Reading Glasses

Written by Blaire Chandler-Wilcox
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Reading glasses are worn by almost half of the entire American population over the age of 40. If you find you can't read the newspaper without either bringing it up to your nose, or can't stretch your arms out far enough to bring the small letters into focus, it may be time to consider vision aids. Fortunately, reading glasses found at drugstores, pharmacies, and online through trusted distributors are an affordable first step.

Reading Glasses: Full-Frame or Half-Frame?

Reading glasses come in two main varieties. A full-frame design means the magnification/prescription fills the entire frame. The half-frame variety look like those worn by Benjamin Franklin, and sit lower on the nose.

Full-frame reading glasses are good for people who spend long periods of uninterrupted time reading, writing, or doing craft work. The drawback to full frame lenses is that only the material located close by is viewable. If you lift your head to look across the room, everything beyond your immediate area will appear blurry. Half frame glasses have the advantage, provided that your regular vision is normal, that you can look up from the reading material and see clearly across the room. Half-frame reading glasses are particularly useful when driving if you need to check a map from time to time.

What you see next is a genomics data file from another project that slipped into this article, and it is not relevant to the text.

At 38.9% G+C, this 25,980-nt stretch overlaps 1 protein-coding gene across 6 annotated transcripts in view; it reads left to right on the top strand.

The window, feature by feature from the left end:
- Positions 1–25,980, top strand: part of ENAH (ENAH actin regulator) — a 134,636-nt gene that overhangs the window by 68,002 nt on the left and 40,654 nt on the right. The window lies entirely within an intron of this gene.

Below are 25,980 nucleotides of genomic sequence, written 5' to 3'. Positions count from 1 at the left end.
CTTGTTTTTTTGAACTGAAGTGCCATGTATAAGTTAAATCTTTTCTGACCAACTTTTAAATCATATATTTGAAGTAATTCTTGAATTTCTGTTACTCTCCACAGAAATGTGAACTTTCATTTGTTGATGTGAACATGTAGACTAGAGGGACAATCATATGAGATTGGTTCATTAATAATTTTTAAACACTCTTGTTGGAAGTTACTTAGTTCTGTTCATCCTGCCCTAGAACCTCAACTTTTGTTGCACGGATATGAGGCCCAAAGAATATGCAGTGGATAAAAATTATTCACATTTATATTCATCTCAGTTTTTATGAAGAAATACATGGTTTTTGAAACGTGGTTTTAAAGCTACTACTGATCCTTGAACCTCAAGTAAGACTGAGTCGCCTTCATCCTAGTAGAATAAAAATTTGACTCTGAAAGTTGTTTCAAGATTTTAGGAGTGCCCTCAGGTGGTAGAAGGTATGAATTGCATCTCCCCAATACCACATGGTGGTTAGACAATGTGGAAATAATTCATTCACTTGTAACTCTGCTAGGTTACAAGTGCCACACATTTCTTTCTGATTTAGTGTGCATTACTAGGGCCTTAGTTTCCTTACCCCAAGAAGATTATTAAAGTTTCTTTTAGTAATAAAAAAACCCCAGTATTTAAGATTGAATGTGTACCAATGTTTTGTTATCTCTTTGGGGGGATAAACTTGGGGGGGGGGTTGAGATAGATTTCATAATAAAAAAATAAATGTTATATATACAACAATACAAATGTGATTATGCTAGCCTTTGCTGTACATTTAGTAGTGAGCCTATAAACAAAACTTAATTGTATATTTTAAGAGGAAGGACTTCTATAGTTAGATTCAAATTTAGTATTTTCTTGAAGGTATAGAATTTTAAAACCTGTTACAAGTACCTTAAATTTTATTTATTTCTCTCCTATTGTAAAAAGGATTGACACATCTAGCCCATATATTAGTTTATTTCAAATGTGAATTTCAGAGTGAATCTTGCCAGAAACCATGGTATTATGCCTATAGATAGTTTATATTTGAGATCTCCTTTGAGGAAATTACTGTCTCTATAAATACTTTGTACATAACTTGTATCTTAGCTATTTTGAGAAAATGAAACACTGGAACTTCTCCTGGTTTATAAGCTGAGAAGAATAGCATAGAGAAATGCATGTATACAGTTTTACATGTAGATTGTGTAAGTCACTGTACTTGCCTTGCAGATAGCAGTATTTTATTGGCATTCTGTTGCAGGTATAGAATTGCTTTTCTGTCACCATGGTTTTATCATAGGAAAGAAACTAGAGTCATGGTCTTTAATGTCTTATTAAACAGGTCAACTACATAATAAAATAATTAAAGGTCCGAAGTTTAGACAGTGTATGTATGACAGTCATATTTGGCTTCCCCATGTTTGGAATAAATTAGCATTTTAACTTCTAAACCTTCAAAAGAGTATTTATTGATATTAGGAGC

Pharmacy and drug store over-the-counter variety reading glasses are easy to use, since they are often universally sized. They also come in increasing magnification levels, starting at 1.5 and topping out typically around 3+. Most pharmacies carry multiple styles and colors of reading glasses, though simple gold or simple frames remain the most popular.

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